Every time I read that post, I worry a little less about Dick. Though Georgia is hundreds of miles behind him, I'm sure there are trail angels like Frank Osborne all along the way. In the meantime, I'm waiting for that phone to ring.
(Click here to get to the top of the report).
Here is a selection of books about some subjects mentioned in the report. We maintain an Associates Program with Amazon, both the USA and GB/Europe, so you can order these books - or any other books from Amazon - directly from this site.
Each report will have some links to common and useful books, and we will be building up a collection of other books which may be appropriate to an item or event mentioned in the report. Click on either or to order the book in Great Britain/Europe or the USA. Click on the BOOKS button at the top of the page to go to our bookstore.
|US Order||GB/Europe order|
|Walking With Spring: First Solo Thru-Hike of Appalachian Trail by Earl Shaffer||Not available|
|Guide to the Blue Ridge Parkway by Victoria Logue, Frank Logue, Nicole Blouin|
|Birds of the Blue Ridge Mountains: A Guide for the Blue Ridge Parkway, Great Smoky Mountains, Shenandoah National Park, and Neighboring Areas by Marcus B. Simpson|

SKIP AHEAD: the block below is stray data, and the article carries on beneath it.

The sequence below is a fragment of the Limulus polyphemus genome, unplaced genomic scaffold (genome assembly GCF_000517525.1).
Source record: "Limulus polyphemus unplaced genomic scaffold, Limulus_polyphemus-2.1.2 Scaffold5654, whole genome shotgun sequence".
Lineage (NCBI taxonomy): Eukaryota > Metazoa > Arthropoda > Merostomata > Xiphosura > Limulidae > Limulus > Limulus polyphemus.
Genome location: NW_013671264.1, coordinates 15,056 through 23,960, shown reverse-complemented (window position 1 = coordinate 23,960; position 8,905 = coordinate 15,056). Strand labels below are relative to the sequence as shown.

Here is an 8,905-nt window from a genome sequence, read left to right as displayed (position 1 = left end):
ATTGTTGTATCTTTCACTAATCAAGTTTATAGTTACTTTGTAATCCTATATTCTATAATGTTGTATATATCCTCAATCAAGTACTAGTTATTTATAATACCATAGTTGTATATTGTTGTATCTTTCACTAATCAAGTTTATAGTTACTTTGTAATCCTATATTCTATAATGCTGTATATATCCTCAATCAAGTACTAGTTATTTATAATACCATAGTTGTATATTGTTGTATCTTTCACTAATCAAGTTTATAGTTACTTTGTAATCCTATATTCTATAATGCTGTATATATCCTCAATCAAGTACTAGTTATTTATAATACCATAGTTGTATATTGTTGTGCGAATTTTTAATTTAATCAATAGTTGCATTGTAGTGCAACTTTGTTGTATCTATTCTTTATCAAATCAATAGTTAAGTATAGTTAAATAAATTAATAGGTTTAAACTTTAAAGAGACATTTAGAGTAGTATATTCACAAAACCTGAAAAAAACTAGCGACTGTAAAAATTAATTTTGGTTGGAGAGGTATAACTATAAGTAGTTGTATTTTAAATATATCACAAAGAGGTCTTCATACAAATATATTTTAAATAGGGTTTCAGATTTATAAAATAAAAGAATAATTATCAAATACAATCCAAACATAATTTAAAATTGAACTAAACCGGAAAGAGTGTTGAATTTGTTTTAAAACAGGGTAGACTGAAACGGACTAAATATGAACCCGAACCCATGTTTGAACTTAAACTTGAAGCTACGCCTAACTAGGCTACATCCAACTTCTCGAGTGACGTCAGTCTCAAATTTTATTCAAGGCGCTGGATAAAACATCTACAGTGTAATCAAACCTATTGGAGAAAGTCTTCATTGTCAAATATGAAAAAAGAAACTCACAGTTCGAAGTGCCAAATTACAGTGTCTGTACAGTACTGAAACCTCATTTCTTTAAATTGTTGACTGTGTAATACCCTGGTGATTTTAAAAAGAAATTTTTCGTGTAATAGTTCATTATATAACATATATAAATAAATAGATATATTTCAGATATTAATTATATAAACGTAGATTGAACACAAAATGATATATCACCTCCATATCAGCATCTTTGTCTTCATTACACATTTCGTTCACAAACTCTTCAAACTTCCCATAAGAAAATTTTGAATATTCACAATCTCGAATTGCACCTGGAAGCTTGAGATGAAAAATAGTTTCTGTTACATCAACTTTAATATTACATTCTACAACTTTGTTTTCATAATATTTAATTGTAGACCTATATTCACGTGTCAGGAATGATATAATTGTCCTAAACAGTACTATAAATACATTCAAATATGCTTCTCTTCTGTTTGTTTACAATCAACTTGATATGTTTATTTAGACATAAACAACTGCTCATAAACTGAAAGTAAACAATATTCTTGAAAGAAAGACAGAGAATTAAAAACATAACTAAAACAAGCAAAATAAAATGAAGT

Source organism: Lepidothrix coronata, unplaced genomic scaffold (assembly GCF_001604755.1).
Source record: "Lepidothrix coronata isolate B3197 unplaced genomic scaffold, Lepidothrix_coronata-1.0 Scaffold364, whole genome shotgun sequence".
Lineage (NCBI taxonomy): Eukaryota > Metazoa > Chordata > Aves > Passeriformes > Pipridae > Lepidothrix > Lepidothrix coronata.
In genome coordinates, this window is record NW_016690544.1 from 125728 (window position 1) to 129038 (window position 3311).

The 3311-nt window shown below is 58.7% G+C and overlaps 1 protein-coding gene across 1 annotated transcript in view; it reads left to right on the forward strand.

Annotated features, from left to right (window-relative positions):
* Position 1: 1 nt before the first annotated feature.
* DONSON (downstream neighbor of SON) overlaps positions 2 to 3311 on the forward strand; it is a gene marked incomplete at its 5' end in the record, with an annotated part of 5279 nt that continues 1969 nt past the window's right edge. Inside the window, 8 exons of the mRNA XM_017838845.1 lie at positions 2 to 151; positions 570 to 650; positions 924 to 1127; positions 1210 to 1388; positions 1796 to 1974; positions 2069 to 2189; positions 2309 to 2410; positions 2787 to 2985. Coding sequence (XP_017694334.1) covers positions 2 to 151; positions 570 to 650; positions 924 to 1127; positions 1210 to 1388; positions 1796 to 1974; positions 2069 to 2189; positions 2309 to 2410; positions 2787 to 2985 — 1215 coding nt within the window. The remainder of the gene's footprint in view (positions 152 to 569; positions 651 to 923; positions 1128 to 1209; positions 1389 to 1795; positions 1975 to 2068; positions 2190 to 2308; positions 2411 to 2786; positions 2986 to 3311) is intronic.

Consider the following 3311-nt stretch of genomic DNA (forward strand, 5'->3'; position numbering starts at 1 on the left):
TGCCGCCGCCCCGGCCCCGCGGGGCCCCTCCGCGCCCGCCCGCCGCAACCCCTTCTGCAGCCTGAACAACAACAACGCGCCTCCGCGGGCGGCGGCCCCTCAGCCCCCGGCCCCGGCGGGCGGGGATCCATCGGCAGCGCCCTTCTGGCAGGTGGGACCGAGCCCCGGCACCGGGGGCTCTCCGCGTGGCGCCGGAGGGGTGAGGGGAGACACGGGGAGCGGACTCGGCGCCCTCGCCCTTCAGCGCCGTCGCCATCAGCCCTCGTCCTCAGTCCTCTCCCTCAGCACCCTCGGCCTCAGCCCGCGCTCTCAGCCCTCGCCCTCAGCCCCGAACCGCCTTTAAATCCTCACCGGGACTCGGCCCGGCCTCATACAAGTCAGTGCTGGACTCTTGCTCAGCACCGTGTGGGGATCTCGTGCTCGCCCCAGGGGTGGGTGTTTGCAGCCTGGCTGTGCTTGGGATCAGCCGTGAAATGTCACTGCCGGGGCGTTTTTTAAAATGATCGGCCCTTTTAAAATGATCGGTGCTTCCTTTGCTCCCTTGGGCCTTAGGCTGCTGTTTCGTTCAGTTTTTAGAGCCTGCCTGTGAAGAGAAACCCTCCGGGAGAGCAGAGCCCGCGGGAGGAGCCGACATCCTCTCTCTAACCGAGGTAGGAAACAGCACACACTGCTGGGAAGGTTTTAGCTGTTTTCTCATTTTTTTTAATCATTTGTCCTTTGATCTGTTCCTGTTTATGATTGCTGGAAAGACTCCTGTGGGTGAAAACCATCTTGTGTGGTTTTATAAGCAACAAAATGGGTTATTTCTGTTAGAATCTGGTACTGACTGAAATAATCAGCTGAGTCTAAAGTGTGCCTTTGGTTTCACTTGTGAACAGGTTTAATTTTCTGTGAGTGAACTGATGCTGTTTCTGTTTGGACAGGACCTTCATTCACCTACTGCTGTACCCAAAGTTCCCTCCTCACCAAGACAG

|Blue Ridge Range : The Gentle Mountains (National Geographic Park Profiles) by Ron Fisher, Richard Alexander Cooke, National Geographic Society|
|Virginia Handbook : Including Chesapeake Bay, Shenandoah Valley, Blue Ridge Mountains, and Washington D.C. (Moon Travel Handbooks) by Julian Smith|
|Hiking Trails of the Great Smoky Mountains: A Comprehensive Guide by Kenneth Wise|
|Fly-Fishing Guide to the Great Smokey Mountains by Don Kirk|
|Folk-Songs of Virginia by Arthur Davis||Not available|
|Folk-Songs of the South; Collected Under the Auspices of the West Virginia Folk-Lore Society by John Harrington Cox (Preface), Arthur Kyle, Jr. Davis||Not available|
|Rand McNally Road Atlas of the USA|
|The Long Road Turns to Joy: A walking guide to meditation Thich Nhat Hanh|
|Walking the Appalachian Trail Larry Luxenburg|
Rand McNally Road Atlas of the USA
Thich Nhat Hanh
The Long Road Turns to Joy: A walking guide to meditation
Walking the Appalachian Trail